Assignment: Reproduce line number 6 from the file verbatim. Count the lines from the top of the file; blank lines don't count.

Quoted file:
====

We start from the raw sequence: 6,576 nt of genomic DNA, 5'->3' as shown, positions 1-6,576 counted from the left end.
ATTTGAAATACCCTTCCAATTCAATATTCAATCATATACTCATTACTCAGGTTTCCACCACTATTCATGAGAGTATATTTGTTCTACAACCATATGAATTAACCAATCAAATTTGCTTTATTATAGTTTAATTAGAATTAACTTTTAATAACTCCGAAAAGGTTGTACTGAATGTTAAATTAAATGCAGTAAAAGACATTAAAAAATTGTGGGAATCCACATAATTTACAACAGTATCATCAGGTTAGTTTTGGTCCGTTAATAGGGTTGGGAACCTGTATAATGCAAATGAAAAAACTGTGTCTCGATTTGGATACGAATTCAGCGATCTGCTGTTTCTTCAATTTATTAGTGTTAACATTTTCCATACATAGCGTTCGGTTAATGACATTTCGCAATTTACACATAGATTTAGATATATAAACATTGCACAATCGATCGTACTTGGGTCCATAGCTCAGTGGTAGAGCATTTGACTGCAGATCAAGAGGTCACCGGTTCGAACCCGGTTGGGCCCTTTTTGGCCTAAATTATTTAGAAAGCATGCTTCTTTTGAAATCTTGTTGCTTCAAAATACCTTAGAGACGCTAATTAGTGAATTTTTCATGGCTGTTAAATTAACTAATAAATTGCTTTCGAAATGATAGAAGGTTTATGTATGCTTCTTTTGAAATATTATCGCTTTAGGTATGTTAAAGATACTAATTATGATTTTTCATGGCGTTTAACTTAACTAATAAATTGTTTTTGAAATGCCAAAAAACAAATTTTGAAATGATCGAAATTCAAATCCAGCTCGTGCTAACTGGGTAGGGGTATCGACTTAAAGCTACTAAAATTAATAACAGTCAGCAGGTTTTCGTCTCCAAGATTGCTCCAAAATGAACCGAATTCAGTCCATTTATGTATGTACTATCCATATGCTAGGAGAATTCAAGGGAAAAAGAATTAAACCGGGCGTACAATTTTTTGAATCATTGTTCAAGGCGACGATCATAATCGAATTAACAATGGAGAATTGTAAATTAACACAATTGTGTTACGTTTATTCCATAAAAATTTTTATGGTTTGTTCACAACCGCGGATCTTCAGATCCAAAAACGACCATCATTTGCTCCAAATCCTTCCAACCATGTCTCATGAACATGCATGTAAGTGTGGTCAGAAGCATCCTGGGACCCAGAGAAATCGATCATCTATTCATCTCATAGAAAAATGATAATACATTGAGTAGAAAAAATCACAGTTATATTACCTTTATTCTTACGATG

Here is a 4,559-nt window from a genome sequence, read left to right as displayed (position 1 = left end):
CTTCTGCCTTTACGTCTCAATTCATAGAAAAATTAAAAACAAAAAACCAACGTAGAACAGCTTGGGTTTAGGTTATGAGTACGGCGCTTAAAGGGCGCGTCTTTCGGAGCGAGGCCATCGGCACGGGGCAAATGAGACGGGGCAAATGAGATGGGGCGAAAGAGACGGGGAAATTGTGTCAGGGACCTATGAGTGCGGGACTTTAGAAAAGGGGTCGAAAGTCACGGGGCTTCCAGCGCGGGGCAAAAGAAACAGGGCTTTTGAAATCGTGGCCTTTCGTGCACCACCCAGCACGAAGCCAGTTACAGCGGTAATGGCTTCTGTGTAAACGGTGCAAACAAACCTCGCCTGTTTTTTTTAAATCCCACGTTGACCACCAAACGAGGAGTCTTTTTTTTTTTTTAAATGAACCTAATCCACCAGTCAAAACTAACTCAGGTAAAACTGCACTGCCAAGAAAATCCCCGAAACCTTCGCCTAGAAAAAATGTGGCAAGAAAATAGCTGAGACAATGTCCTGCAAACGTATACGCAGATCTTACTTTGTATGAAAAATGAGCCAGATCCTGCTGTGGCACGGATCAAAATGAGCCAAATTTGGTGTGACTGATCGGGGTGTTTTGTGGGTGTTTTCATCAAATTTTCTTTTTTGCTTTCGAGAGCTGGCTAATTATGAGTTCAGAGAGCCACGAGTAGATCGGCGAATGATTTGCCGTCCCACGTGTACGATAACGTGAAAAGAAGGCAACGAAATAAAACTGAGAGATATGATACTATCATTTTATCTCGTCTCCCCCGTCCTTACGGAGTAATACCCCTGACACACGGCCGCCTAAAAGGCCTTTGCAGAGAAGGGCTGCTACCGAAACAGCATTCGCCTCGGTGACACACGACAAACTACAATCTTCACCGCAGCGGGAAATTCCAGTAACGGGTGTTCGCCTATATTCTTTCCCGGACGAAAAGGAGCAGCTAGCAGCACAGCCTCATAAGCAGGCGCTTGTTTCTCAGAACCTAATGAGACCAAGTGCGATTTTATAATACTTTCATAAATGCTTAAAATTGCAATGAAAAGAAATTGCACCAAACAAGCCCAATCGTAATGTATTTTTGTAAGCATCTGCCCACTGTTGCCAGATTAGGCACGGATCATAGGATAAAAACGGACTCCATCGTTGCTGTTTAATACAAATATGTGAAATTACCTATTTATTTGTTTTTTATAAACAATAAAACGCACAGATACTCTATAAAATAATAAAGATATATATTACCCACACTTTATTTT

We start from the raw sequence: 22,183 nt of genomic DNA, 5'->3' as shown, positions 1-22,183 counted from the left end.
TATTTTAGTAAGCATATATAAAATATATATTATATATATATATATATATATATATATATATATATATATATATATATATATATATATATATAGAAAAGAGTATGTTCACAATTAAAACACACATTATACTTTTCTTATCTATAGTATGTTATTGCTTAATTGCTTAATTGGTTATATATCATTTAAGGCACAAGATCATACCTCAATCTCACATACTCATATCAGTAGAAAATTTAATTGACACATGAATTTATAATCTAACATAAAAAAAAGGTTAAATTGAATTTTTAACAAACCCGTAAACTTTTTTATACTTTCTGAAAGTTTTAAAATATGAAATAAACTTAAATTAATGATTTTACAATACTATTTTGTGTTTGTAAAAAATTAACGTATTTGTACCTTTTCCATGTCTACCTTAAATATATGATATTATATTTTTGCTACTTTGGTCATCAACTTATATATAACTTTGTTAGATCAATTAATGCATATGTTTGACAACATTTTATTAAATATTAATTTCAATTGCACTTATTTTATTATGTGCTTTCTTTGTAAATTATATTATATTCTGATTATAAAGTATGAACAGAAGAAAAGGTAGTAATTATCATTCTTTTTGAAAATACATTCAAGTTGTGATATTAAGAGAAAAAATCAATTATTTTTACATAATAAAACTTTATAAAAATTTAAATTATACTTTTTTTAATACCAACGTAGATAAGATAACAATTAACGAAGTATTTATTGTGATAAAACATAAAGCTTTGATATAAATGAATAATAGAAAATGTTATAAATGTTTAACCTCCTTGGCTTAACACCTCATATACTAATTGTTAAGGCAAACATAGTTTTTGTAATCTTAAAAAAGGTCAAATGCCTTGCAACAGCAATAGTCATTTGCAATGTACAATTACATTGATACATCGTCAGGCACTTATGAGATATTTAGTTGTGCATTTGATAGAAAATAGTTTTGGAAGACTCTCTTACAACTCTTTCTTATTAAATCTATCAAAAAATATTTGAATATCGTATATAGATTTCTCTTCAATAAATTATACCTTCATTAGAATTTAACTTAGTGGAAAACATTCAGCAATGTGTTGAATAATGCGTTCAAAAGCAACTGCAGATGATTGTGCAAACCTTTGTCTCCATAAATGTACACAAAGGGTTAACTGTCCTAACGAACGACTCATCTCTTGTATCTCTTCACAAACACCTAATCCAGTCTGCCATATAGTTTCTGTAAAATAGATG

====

TATTTTAGTAAGCATATATAAAATATATATTATATATATATATATATATATATATATATATATATATATATATATATATATATATATATATAGAAAAGAGTATGTTCACAATTAAAACACACATTATACTTTTCTTATCTATAGTATGTTATTGCTTAATTGCTTAATTGGTTATATATCATTTAAGGCACAAGATCATACCTCAATCTCACATACTCATATCAGTAGAAAATTTAATTGACACATGAATTTATAATCTAACATAAAAAAAAGGTTAAATTGAATTTTTAACAAACCCGTAAACTTTTTTATACTTTCTGAAAGTTTTAAAATATGAAATAAACTTAAATTAATGATTTTACAATACTATTTTGTGTTTGTAAAAAATTAACGTATTTGTACCTTTTCCATGTCTACCTTAAATATATGATATTATATTTTTGCTACTTTGGTCATCAACTTATATATAACTTTGTTAGATCAATTAATGCATATGTTTGACAACATTTTATTAAATATTAATTTCAATTGCACTTATTTTATTATGTGCTTTCTTTGTAAATTATATTATATTCTGATTATAAAGTATGAACAGAAGAAAAGGTAGTAATTATCATTCTTTTTGAAAATACATTCAAGTTGTGATATTAAGAGAAAAAATCAATTATTTTTACATAATAAAACTTTATAAAAATTTAAATTATACTTTTTTTAATACCAACGTAGATAAGATAACAATTAACGAAGTATTTATTGTGATAAAACATAAAGCTTTGATATAAATGAATAATAGAAAATGTTATAAATGTTTAACCTCCTTGGCTTAACACCTCATATACTAATTGTTAAGGCAAACATAGTTTTTGTAATCTTAAAAAAGGTCAAATGCCTTGCAACAGCAATAGTCATTTGCAATGTACAATTACATTGATACATCGTCAGGCACTTATGAGATATTTAGTTGTGCATTTGATAGAAAATAGTTTTGGAAGACTCTCTTACAACTCTTTCTTATTAAATCTATCAAAAAATATTTGAATATCGTATATAGATTTCTCTTCAATAAATTATACCTTCATTAGAATTTAACTTAGTGGAAAACATTCAGCAATGTGTTGAATAATGCGTTCAAAAGCAACTGCAGATGATTGTGCAAACCTTTGTCTCCATAAATGTACACAAAGGGTTAACTGTCCTAACGAACGACTCATCTCTTGTATCTCTTCACAAACACCTAATCCAGTCTGCCATATAGTTTCTGTAAAATAGATG